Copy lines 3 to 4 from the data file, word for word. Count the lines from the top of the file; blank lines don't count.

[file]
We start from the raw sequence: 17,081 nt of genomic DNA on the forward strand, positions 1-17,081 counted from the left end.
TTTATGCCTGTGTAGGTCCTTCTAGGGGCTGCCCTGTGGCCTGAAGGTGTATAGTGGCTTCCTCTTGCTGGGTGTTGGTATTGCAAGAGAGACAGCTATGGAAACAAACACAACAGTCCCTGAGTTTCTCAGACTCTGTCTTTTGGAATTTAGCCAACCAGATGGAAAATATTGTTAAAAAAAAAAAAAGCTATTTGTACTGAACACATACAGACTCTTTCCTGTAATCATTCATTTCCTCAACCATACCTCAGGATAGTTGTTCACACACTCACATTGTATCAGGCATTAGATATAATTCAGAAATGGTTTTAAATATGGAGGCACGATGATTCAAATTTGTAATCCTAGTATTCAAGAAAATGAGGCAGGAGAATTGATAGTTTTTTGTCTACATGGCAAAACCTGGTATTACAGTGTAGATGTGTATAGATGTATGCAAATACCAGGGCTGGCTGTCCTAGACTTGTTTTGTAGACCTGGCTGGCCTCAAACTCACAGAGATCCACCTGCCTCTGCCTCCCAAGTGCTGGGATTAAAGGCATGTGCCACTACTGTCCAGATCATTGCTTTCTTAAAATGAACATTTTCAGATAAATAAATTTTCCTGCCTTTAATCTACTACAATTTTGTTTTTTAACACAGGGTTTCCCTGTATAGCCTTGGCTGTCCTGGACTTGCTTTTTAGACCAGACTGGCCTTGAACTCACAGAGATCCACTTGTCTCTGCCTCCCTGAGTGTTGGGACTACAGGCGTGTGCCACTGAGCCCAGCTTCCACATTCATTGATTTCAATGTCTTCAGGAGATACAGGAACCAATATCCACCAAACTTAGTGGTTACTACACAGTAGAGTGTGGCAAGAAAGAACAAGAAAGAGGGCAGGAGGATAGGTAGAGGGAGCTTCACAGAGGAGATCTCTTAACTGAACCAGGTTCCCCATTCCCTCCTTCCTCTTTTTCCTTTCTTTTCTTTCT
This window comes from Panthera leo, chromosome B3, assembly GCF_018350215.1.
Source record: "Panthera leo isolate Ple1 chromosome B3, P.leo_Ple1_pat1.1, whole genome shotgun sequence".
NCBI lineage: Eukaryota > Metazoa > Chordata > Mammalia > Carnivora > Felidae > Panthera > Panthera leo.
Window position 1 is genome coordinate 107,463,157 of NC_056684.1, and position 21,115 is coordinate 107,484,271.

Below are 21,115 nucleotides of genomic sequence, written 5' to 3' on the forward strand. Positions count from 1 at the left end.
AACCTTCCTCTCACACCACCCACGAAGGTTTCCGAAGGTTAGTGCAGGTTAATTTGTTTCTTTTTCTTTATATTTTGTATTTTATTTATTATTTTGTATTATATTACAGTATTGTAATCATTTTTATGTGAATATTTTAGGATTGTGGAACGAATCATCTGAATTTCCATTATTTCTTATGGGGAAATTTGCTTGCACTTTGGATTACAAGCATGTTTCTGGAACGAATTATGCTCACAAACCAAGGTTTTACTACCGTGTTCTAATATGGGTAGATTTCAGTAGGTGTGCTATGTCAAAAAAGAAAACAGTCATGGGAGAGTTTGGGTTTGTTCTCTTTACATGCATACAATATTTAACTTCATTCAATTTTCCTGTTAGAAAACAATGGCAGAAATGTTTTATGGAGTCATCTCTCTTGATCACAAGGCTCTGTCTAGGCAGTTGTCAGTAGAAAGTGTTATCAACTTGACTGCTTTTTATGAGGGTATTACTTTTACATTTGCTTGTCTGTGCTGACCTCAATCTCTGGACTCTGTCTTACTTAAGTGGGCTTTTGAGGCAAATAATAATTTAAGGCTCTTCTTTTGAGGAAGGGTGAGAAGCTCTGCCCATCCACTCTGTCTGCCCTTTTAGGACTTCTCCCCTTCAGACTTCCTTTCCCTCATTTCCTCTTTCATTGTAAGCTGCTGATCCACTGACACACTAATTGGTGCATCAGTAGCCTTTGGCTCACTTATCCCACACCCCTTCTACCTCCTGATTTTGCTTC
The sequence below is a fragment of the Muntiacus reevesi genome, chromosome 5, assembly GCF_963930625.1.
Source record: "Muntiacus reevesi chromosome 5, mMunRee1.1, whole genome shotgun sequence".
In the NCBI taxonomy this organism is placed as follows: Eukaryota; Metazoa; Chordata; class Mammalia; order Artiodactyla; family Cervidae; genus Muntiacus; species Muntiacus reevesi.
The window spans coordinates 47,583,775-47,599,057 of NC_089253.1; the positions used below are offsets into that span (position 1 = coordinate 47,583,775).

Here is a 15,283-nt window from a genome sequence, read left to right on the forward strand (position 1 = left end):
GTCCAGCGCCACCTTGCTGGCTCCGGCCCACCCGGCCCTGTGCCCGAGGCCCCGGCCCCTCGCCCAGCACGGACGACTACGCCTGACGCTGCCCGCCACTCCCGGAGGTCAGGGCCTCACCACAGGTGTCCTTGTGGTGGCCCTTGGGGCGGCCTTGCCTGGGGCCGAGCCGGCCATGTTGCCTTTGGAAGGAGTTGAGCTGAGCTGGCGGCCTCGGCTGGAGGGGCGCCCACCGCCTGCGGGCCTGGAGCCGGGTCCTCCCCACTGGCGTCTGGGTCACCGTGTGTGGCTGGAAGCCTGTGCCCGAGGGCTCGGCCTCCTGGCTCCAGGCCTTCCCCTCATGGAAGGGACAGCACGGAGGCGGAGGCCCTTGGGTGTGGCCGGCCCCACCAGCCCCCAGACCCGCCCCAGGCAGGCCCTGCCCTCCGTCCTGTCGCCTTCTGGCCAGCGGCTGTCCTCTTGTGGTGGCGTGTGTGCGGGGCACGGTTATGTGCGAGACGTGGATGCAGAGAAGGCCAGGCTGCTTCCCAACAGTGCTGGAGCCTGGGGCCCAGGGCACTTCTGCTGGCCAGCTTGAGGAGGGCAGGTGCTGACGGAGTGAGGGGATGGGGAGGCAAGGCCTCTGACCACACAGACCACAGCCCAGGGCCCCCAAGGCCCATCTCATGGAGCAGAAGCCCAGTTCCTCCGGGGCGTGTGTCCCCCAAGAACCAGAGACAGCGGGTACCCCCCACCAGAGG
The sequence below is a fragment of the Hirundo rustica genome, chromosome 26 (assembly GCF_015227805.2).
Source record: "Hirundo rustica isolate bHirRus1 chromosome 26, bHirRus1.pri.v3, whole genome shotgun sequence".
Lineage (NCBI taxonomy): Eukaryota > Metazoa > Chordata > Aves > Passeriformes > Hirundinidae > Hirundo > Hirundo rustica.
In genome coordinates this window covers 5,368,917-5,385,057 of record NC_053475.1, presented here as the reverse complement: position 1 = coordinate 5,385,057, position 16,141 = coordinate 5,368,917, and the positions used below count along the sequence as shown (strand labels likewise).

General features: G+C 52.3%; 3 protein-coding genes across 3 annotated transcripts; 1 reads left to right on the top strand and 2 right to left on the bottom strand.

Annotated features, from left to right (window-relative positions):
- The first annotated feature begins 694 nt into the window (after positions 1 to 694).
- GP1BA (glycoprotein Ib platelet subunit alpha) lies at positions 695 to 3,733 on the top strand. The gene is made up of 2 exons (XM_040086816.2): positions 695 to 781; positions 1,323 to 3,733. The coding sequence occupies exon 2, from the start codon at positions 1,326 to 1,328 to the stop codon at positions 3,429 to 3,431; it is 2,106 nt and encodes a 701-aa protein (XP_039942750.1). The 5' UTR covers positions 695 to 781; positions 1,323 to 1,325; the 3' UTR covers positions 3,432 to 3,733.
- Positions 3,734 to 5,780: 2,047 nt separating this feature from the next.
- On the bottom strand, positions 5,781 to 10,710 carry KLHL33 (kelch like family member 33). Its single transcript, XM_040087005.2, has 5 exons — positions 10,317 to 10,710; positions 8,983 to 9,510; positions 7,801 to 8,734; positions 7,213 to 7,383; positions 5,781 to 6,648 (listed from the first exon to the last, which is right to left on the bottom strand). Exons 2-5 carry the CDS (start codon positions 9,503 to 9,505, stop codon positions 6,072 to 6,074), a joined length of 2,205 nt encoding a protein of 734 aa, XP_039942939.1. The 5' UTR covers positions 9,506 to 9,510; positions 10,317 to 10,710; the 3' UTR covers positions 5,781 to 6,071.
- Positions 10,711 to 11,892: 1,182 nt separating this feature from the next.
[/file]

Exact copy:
This window comes from Panthera leo, chromosome B3, assembly GCF_018350215.1.
Source record: "Panthera leo isolate Ple1 chromosome B3, P.leo_Ple1_pat1.1, whole genome shotgun sequence".